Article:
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Israel admits carrying out 2007 Syrian 'nuclear reactor' strike for first time

22 March 2018

In a separate statement, Israeli Intelligence Minister Yisrael Katz said the operation's successful outcome had "made it clear that Israel would not allow those who threaten our existence to have nuclear weapons".

Israeli Prime Minister Benjamin Netanyahu, who has continues to argue without proof that Iran is on its way to producing nuclear bombs, said: "The Government of Israel, the IDF, and the Mossad prevented Syria from developing a nuclear capability".

"I don't give them the exact details of the target and its essence, but I say that there's going to be a significant attack in the upcoming 24-48 hours, an event that in low likeliness could lead to war", he said. "Imagine what situation we would be in today if there was a nuclear reactor in Syria". "Four F-16 jets eliminated a nuclear threat not only to Israel, but to the entire region".

Israel had acted before against the nuclear ambitions of its neighbours, notably in 1981 when it attacked a reactor under construction in Saddam Hussein's Iraq.

Israeli and American intelligence had indicated that Syria's Deir Ezzor site - also known as al-Kibar - housed a gas-cooled, graphite-moderated nuclear reactor capable of manufacturing weapons-grade plutonium, and that it was almost operational when Israel destroyed it under the direction of then-prime minister Ehud Olmert.

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As it happened, the event was first made public by Syria, which, as reported by Reuters at the time, said in the early hours of September 6 that Syrian air defences had repelled an incursion by Israeli warplanes.

The Syrian government's initial reaction to the bombing was to deny that the site was a nuclear facility, instead saying that the airstrike had hit a deserted military camp.

In 2008 the United States presented what it described as intelligence showing that North Korea had helped Syria with "covert nuclear activities". That was the message in 2007.

Dagan was convinced that Syrian President Bashar al-Assad would not retaliate - as long as he wasn't publicly humiliated.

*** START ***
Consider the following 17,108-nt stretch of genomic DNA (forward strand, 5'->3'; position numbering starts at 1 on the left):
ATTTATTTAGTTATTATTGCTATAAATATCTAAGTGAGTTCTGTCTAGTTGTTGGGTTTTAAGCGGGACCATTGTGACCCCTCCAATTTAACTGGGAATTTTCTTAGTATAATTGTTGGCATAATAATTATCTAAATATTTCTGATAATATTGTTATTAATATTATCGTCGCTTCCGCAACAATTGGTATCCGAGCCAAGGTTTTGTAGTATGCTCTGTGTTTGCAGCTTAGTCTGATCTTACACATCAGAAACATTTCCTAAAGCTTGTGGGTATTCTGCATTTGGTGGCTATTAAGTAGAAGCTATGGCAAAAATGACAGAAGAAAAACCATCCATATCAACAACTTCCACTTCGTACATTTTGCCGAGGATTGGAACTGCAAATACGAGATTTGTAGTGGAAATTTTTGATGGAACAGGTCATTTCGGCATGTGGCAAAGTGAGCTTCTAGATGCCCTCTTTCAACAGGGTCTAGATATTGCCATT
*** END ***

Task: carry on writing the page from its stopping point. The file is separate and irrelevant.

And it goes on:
According to Air force commander Major General Amikam Norkin, the strike has been vindicated by the conflict and chaos in Syria, as the reactor was in an area that was later under the control of Islamic State.

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For Uzi Rabi, director of Moshe Dayan Centre for Middle Eastern and African Studies at Tel Aviv University, the fact that Israel publicises being behind the attack in 2007 in Syria is aimed at Iranian eyes or Iranian ears.

Beyond that, Netanyahu has warned that Israel will "never let Iran develop nuclear weapons".

Tzipi Livni, who was foreign minister at the time of the strike, told The Associated Press that in discussions after Israel discovered the reactor, "we asked ourselves whether Israel can, or is, willing to live with this".

Images released by the IDF show the Syrian facility before (left) and after the Israeli strike in 2007.

Israel-a nuclear-armed power but not a signatory of the nuclear Non-Proliferation Treaty (NPT)-argues that the facility in Syria's Deir ez-Zor region was "in its last stages of construction". He was released on parole in June of previous year after serving 16 and a half months of a 27-month sentence for corruption and obstruction of justice.

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Israel admits carrying out 2007 Syrian 'nuclear reactor' strike for first time